What is BOND OPTION? What does BOND OPTION mean? BOND OPTION meaning - BOND OPTION definition - BOND OPTION explanation.
Source: Wikipedia.org article, adapted under https://creativecommons.org/licenses/by-sa/3.0/ license.
In finance, a bond option is an option to buy or sell a bond at a certain price on or before the option expiry date. These instruments are typically traded OTC.
A European bond option is an option to buy or sell a bond at a certain date in future for a predetermined price.
An American bond option is an option to buy or sell a bond on or before a certain date in future for a predetermined price.
Generally, one buys a call option on the bond if one believes that interest rates will fall, causing an increase in bond prices. Likewise, one buys the put option if one believes that the opposite will be the case. One result of trading in a bond option, is that the price of the underlying bond is "locked in" for the term of the contract, thereby reducing the credit risk associated with fluctuations in the bond price.
Bonds, the underlyers in this case, exhibit what is known as pull-to-par: as the bond reaches its maturity date, all of the prices involved with the bond become known, thereby decreasing its volatility. On the other hand, the Black–Scholes model, which assumes constant volatility, does not reflect this process, and cannot therefore be applied here; see Black–Scholes model #Valuing bond options.
Addressing this, bond options are usually valued using the Black model or with a lattice-based short rate model such as Black-Derman-Toy, Ho-Lee or Hull–White. The latter approach is theoretically more correct, , although in practice the Black Model is more widely used for reasons of simplicity and speed. For American- and Bermudan- styled options, where exercise is permitted prior to maturity, only the lattice-based approach is applicable.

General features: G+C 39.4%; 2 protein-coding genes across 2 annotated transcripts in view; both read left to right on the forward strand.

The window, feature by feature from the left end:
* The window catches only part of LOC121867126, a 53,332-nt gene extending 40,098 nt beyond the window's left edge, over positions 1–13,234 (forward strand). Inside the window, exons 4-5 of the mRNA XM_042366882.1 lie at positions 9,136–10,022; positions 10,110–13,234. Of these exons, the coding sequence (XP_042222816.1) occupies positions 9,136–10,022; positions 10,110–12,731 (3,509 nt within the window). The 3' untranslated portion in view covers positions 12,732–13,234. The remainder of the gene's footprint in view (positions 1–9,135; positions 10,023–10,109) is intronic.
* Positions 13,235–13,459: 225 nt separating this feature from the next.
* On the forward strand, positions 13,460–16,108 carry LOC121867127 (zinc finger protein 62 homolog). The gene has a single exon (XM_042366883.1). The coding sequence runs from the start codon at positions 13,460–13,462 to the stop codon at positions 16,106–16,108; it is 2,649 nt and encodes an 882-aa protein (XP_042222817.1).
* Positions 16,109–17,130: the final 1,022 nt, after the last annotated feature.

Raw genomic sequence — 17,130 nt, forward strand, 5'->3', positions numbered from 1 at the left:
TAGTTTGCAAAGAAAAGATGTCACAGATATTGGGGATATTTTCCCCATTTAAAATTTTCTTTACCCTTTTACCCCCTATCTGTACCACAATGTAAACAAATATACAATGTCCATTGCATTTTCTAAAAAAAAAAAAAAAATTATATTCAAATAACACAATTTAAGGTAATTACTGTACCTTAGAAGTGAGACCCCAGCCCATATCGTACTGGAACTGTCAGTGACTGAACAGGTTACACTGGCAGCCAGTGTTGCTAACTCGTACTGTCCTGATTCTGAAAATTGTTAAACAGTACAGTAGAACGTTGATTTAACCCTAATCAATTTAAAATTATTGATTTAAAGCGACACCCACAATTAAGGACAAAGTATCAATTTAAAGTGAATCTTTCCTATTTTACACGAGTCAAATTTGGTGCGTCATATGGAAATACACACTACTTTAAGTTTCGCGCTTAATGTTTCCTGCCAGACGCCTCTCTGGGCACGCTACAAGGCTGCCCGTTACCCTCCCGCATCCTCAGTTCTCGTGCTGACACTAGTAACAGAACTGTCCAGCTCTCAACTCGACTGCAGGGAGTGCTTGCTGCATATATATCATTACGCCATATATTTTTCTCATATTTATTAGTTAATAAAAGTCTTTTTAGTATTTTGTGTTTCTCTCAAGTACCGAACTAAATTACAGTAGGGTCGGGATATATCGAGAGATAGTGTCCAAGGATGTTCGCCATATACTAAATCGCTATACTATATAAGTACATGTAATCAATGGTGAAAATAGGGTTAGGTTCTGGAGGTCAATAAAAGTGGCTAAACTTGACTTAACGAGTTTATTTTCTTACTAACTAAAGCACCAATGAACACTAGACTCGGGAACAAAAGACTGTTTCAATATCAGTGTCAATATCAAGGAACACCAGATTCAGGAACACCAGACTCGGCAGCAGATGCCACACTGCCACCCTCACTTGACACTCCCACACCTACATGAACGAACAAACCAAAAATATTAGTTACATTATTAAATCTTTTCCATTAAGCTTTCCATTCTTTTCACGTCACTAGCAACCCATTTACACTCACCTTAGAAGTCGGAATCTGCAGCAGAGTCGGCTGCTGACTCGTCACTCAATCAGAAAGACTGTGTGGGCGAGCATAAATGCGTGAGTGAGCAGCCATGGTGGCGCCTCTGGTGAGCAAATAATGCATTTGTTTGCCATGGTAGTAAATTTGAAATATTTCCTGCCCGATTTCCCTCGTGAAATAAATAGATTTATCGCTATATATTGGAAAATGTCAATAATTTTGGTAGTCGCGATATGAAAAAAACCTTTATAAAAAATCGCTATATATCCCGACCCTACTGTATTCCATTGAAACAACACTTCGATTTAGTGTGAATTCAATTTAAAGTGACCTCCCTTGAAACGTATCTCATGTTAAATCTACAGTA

Using the Black model, the spot price in the formula is not simply the market price of the underlying bond, rather it is the forward bond price. This forward price is calculated by first subtracting the present value of the coupons between the valuation date (i.e. today) and the exercise date from today's dirty price, and then forward valuing this amount to the exercise date. (These calculations are performed using today's yield curve, as opposed to the bond's YTM.) The reason that the Black Model may be applied in this way is that the numeraire is then $1 at the time of delivery (whereas under Black–Scholes, the numeraire is $1 today). This allows us to assume that (a) the bond price is a random variable at a future date, but also (b) that the risk-free rate between now and then is constant (since using the forward measure moves the discounting outside of the expectation term ). Thus the valuation takes place in a risk-neutral "forward world" where the expected future spot rate is the forward rate, and its standard deviation is the same as in the "physical world"; see Girsanov's theorem. The volatility used, is typically "read-off" an Implied volatility surface.
The lattice-based model entails a tree of short rates - a zeroeth step - consistent with today's yield curve and short rate (often caplet) volatility, and where the final time step of the tree corresponds to the date of the underlying bond's maturity. Using this tree (1) the bond is valued at each node by "stepping backwards" through the tree: at the final nodes, bond value is simply face value (or $1), plus coupon (in cents) if relevant; at each earlier node, it is the discounted expected value of the up- and down-nodes in the later time step, plus coupon payments during the current time step....